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Alcohol Consumption and Endorphins

New research proves a link between drinking alcohol and endorphins, chemicals in the brain that produce feelings of pleasure. Through observing brain scans, scientists at the University of California, San Francisco (UCSF) measured endorphin release in the brains of individuals consuming alcohol to find that these mood enhancers spike when someone is drinking.

Measuring Endorphins with Brain Scans

Researchers believed for around 30 years that alcohol consumption played a role in the release of endorphins in the brain, but they were never able to observe the effect in humans until 2011. At that time, a study conducted at the Ernest Gallo Clinic and Research Center (a UCSF affiliate) measured the effects of alcohol in 25 participants. The results were published in the January 11, 2012 issue of Science Translational Medicine. The research center specializes in the biological reasons behind alcohol and substance abuse.

Heavy Drinkers and Endorphins

During the study, researchers observed 13 heavy alcohol drinkers and 12 control subjects who were not heavy drinkers. All of the participants reported experiencing pleasure while drinking, and the researchers were able to pinpoint the exact area of the brain that released endorphins while drinking. All the participants showed activity in an area in the center of the brain known as the nucleus accumbens and orbitofrontal cortex. However, one difference for heavy drinkers was seen in the orbitofrontal cortex: the greater the activity in the orbitofrontal cortex, the greater the level of intoxication they experienced. Researchers believe this shows how the brains of heavy drinkers are altered and explains why they may drink too much.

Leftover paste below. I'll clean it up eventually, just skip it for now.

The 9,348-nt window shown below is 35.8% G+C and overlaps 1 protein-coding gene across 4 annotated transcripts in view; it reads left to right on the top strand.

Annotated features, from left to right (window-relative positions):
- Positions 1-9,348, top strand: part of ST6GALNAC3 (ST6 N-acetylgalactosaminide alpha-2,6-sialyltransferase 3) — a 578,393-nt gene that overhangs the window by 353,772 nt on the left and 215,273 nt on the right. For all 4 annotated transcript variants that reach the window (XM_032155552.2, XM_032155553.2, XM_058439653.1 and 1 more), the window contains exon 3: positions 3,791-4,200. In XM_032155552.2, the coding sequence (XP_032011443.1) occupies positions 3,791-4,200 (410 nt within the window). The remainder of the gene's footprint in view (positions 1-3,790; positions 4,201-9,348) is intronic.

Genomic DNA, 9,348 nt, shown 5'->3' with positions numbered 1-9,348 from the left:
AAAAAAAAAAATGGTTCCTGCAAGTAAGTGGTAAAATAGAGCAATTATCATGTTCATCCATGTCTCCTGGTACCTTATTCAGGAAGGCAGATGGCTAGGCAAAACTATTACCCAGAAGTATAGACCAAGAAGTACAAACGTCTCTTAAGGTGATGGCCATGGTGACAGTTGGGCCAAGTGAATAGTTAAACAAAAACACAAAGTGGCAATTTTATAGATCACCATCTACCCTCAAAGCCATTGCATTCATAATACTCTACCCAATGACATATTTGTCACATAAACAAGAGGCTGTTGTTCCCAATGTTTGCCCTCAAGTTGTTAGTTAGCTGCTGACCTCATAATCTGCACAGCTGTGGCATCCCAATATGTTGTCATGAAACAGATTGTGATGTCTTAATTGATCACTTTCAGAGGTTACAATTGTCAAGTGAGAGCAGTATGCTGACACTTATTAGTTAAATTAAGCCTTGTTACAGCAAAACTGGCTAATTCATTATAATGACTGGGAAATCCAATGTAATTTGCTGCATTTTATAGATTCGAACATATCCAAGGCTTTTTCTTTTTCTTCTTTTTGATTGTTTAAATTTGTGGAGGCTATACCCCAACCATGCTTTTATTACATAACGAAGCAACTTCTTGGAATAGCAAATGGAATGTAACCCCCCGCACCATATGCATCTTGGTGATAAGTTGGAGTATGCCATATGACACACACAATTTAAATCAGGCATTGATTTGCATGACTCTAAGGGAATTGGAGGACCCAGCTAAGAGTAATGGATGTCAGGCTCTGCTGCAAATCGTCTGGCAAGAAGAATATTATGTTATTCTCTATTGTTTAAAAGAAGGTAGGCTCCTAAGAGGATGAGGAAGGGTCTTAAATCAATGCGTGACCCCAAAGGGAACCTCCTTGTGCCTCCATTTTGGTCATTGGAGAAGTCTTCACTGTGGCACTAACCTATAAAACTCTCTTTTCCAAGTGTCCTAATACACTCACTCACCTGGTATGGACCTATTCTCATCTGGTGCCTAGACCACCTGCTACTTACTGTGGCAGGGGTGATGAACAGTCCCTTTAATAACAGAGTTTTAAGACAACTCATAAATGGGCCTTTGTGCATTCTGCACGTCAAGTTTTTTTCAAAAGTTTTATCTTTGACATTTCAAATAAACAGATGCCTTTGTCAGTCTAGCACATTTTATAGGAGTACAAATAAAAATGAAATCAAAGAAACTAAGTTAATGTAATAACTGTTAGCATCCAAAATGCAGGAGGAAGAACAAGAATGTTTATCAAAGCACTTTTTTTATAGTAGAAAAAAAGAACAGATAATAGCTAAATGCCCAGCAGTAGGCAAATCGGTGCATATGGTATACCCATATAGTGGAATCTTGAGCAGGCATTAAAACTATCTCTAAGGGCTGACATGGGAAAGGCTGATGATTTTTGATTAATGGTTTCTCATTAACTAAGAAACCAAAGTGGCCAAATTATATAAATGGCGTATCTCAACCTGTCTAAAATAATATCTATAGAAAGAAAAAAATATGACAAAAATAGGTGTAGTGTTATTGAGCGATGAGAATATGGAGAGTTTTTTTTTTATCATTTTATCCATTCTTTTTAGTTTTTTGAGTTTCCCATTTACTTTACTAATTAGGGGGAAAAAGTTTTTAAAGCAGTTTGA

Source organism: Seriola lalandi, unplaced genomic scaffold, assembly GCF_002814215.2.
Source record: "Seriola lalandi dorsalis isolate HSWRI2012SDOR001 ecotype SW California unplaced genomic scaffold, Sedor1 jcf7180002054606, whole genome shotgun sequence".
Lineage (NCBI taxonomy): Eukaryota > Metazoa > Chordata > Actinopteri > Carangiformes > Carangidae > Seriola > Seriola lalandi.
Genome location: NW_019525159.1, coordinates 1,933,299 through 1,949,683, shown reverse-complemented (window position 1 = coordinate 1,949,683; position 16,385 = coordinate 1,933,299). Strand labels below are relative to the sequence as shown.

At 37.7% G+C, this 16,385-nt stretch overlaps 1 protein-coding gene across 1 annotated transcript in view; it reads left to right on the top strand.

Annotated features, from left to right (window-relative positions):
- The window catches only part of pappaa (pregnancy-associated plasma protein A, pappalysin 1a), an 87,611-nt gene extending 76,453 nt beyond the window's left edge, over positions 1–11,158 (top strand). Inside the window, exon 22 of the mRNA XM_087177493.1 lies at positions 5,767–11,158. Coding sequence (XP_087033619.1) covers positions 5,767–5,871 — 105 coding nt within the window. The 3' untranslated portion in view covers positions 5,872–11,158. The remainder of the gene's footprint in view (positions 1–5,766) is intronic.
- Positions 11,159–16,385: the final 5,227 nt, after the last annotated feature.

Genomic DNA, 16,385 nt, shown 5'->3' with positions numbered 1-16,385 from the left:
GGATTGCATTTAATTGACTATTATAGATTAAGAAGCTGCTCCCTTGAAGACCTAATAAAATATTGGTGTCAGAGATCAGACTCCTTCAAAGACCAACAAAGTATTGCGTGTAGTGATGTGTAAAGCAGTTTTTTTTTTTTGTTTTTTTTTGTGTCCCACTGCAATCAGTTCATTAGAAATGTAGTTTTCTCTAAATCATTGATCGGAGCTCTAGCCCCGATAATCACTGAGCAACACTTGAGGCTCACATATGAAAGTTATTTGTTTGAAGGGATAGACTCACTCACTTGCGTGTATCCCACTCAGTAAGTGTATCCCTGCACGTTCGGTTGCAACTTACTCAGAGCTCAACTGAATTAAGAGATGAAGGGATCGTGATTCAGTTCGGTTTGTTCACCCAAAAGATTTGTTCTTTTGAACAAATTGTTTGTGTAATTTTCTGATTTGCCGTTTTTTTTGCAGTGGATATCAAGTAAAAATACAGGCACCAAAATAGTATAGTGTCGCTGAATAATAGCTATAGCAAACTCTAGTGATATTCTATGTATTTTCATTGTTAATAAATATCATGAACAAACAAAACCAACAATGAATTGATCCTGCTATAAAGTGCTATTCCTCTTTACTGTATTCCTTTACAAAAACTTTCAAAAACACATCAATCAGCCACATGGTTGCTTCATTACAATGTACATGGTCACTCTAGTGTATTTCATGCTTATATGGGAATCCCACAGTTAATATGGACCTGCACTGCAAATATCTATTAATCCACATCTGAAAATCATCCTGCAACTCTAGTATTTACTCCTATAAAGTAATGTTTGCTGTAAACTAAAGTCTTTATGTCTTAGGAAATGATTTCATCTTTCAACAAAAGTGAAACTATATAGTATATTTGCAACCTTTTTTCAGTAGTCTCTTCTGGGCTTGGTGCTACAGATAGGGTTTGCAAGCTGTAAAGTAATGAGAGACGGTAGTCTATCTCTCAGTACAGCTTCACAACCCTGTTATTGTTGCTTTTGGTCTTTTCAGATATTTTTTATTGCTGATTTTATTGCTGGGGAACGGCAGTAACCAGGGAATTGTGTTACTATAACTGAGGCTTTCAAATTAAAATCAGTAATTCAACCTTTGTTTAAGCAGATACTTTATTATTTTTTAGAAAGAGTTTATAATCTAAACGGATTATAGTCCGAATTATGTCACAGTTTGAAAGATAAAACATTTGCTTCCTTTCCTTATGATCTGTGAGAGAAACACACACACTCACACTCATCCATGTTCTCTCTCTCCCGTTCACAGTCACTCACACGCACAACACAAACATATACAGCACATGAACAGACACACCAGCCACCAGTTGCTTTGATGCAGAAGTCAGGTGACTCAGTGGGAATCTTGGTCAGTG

Using Endorphin Research to Treat Alcohol Abuse

Researchers want to use the new data to develop better medications for treating alcoholism. One current medication, naltrexone, blocks several opioid receptors in the brain, and it may be blocking unnecessary endorphin release. Observations from the brain scans, taken from positron emission tomography, gives scientists an idea of the exact opioid receptors involved in endorphin release after alcohol consumption. Researchers want to find a drug that will target the new opioid receptor location, known as the Mu receptor, and block it. They hope that a drug which targets fewer opioid receptors will cut down on the unwelcome side effects that many people experience while taking naltrexone.

Help Finding Alcohol Addiction Treatment

Do not let alcohol addiction keep you from living a better life. If you or a loved one suffers from alcohol addiction, please call our toll-free helpline. We are here to help and offer advice on steps toward recovery. We are available 24 hours a day, so call us now for professional help.